This review was first
published on CLUAS in 2001
Other albums reviewed in 2001
A review of their album 'Here's To Shutting Up'
Anyone who has followed the career of North Carolina indie darlings Superchunk remembers their early-90s punk-rock heyday. Their blistering, irresistibly catchy 1991 album "No Pocky For Kitty" could certainly have given rise to another Nirvana-like phenomenon. Given the voracious appetite in the "Nevermind" era for all things punk rock (especially among record companies), Superchunk could well have signed a fat major-label contract for a big pile of money, released one or two hotly-hyped albums, and then quickly become one of the dozens of corpses of would-be grunge outfits that littered the mid-90s musical landscape. Anyone remember Helmet? Candlebox? Nudeswirl? Thought not. Fortunately, Superchunk resisted the siren call of instant superstardom and remained on their own label, effectively immunizing themselves against sell-out accusations. Throughout the 90s they quietly self-released their records to a small but fervent following. Anyone think this is the way music is supposed be done? Me too.
Superchunk clearly reached a point a few years back where they had to choose one of two approaches to continuing: 1. Take the AC/DC approach of making exactly the same record over and over again, well into old age, and keeping the same old head-banging fans happy, or 2. Mature along with their audience, make the records they want to make, and run the risk of pissing off a few old-school diehards. Thankfully, Superchunk chose the latter approach, and it is now paying off in spades. They floundered a bit in the mid-90s, but they've been picking up renewed steam ever since. 1999's "Come Pick Me Up" was a nice return to form. 2001 brings us the Brian Paulson-produced "Here's To Shutting Up," a more subtle yet very engaging work. On this album they do indeed shut up, a little.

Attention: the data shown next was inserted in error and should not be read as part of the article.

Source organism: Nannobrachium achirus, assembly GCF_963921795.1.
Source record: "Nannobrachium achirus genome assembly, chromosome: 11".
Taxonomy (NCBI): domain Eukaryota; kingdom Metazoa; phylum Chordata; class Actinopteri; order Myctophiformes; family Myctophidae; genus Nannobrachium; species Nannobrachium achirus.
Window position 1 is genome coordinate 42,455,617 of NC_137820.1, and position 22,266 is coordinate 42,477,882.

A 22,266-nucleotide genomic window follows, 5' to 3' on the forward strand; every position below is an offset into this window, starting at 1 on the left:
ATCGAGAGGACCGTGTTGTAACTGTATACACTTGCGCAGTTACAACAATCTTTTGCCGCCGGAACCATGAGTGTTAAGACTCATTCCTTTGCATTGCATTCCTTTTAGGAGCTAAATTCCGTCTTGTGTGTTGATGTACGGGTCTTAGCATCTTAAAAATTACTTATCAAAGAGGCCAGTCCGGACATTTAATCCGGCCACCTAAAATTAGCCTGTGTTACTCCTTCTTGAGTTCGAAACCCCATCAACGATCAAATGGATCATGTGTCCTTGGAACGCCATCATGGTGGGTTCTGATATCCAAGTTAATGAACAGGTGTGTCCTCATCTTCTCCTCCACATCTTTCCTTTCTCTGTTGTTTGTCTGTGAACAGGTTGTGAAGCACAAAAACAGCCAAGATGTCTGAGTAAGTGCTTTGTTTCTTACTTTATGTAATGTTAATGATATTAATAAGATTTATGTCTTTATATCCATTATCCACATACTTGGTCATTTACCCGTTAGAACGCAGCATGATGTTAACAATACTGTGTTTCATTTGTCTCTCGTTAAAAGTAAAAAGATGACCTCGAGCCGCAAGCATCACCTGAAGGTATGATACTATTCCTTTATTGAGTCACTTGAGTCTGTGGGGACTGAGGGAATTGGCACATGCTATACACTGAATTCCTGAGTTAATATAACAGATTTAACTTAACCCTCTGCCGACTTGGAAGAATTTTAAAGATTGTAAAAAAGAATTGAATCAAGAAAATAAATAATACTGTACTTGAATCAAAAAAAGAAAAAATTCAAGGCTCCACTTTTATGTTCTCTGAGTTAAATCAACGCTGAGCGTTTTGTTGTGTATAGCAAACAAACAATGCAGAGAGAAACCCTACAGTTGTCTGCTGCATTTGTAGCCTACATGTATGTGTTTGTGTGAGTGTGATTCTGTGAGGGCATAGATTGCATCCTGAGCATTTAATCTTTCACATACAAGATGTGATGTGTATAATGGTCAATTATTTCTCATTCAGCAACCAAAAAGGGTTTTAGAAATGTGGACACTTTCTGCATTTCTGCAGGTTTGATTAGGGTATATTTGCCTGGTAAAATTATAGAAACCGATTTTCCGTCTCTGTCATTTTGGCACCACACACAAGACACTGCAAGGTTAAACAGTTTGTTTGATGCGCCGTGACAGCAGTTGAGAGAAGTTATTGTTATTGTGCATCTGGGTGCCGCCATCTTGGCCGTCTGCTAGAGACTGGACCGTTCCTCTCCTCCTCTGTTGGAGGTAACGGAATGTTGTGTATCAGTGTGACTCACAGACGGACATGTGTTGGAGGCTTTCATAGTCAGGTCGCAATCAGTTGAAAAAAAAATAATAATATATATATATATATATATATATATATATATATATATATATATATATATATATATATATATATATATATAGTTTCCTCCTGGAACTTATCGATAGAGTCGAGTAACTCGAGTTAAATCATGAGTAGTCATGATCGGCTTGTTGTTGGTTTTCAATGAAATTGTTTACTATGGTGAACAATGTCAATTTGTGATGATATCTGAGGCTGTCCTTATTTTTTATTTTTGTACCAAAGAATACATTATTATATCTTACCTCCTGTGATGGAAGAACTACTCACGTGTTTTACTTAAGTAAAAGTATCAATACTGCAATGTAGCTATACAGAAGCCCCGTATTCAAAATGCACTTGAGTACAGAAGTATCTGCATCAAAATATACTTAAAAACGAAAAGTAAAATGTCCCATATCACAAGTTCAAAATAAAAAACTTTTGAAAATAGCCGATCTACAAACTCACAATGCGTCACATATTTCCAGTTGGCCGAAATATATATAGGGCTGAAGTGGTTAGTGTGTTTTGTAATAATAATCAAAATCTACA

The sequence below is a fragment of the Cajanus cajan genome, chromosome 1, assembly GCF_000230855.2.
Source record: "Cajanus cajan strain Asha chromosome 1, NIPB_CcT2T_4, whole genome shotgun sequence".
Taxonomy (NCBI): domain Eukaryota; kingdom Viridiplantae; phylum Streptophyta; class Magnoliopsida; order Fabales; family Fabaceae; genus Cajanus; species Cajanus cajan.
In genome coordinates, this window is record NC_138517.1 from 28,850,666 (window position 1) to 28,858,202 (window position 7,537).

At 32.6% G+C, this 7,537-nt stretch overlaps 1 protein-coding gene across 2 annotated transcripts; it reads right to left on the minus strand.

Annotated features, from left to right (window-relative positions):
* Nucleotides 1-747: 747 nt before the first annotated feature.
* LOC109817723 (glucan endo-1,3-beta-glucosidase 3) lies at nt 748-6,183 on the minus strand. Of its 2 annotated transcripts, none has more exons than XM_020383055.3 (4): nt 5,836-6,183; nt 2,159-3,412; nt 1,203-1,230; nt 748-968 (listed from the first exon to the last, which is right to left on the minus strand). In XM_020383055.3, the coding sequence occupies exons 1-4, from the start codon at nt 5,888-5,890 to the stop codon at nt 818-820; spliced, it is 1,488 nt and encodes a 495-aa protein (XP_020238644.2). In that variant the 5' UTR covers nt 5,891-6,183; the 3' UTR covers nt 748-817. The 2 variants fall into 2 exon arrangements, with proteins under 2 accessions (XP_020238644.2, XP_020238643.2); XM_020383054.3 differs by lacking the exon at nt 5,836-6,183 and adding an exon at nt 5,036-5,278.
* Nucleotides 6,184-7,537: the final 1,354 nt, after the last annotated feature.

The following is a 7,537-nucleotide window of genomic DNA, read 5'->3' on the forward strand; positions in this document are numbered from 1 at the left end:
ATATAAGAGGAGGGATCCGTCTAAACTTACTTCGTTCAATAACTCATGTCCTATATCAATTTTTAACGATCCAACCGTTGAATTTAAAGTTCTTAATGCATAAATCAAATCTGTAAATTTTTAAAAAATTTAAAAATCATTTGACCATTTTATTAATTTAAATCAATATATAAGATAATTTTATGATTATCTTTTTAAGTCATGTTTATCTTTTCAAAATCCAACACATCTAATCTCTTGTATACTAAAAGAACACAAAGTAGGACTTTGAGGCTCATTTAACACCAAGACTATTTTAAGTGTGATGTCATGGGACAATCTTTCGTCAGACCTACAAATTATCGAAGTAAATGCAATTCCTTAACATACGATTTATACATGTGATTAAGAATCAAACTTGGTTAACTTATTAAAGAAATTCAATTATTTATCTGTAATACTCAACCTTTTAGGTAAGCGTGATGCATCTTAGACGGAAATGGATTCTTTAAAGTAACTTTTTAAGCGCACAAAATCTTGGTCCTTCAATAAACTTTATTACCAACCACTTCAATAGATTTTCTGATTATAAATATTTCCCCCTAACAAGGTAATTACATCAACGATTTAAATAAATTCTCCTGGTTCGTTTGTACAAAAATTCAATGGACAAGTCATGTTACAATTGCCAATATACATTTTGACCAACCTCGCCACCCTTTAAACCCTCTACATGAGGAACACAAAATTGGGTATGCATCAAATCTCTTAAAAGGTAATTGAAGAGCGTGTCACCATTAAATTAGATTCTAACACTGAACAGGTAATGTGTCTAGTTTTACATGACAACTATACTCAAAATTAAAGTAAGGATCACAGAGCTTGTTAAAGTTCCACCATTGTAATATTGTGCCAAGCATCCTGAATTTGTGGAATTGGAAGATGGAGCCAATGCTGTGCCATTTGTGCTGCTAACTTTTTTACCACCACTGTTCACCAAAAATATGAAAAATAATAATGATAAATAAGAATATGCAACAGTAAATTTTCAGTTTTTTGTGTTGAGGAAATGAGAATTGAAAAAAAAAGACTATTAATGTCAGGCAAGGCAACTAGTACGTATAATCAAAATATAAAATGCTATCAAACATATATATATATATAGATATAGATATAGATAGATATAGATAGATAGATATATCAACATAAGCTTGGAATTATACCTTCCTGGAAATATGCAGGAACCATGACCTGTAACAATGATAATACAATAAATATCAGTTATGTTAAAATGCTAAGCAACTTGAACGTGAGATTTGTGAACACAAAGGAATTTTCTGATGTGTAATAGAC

Superchunk self-mockingly named their music publishing company All The Songs Sound The Same Music, but this is really no longer the case. "Here's To Shutting Up" is their most eclectic disc yet. Singer Mac McCaughan spent some time on the road last year with the newly damped-down Yo La Tengo, and their influence is abundant here. Organ, synths, and brushed drums now predominate. Pedal steel and harmonica work their way into the quiet, charming "Phone Sex." Cellos or violins appear on half the songs. The final two tracks, "What Do You Look Forward To?" and "Drool Collection," are very YLT-like. The album's leadoff track and first single is "Late-Century Dream," a blissfully sad, organ- and violin-based tune. Much has been made of McCaughan's "falsetto," but he's hardly Frankie Valli, or even Geddy Lee. In punk rock days of yore, McCaughan's yowl lent itself perfectly to the band's hopped-up tempos; now it lends itself equally well to their new, calmer approach. The diehards will hate this album; everyone else can feel free to dive in.
Fear not, pogo lovers, Superchunk can still rock. "Art Class" and "Rainy Streets" both kick ass, and Superchunk remain a ferociously exciting live act, never to be missed. Their tour makes stops in Belfast on 19 October and 'Club Mono' in Dublin on 20 October. Be sure to catch them!
To buy a new or (very reasonably priced) 2nd hand copy of this album on Amazon just click here.